The U.S. government has launched more than 45 challenge and prize competitions so far in Fiscal Year 2014. What trends are we seeing? Well, the trend is…diversity. That might sound like an oxymoron, but federal agencies are really putting themselves out there, asking the crowd to help tackle a wide array of problems.
Until August 3rd, NASA is seeking ways to improve email for astronauts on the International Space Station. The Small Business Administration is looking for accelerators and other entrepreneurial ecosystem models to compete for monetary prizes of $50,000 each to fund operating budgets. Citizens can submit their ideas through TopCoder.com, or by filling out a simple Web form.
The diversity trend continues, with the many platforms and websites federal agencies are using to power challenge and prize competitions. HHS‘s Office of the National Health Coordinator is using GSA’s sites.usa.gov tool, built in WordPress, to run their Innovations in Hypertension Challenge. The Department of Energy is using their own website—energy.gov—to accept submissions in their Microgrid MVP Challenge. NASA is using Innocentive.com to power their New Ways to Analyze Climate and Earth Science Data Challenge.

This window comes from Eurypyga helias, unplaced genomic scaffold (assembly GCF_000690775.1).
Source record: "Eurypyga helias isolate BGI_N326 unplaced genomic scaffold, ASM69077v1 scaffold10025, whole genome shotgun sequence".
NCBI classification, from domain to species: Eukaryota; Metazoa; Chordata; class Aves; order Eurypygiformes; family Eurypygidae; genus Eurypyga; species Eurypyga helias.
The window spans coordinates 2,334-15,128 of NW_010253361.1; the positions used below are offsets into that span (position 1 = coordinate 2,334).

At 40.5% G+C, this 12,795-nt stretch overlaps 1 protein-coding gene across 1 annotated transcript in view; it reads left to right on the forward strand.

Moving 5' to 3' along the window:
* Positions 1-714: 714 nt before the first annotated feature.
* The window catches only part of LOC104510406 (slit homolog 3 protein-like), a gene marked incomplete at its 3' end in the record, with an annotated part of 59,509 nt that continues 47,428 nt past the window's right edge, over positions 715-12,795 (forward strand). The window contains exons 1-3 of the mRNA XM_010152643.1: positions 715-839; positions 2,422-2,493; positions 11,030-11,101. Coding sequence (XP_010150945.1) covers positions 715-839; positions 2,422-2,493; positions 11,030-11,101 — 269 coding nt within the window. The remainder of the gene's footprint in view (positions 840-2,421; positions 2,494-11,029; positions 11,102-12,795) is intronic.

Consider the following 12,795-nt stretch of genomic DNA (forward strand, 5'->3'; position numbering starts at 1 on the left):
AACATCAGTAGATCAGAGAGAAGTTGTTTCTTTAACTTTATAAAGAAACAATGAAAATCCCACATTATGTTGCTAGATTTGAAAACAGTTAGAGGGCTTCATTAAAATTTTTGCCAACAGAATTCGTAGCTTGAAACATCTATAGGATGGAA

If you need any information about challenge platforms, let us know. There are many options, including contractors on GSA’s Schedule for Challenge and Competition Services (541 4G) and the sites.usa.gov WordPress tool. The Challenge.gov team will also review your planning documents, or talk with you during our weekly office hours. Join our community to get reminders, and meet other people who can give you feedback on your challenge competition.
So don’t delay! Be part of the movement and try crowdsourcing.
This article is part of this month’s editorial theme on our DigitalGov Communities. Check out more articles related to this theme.Edit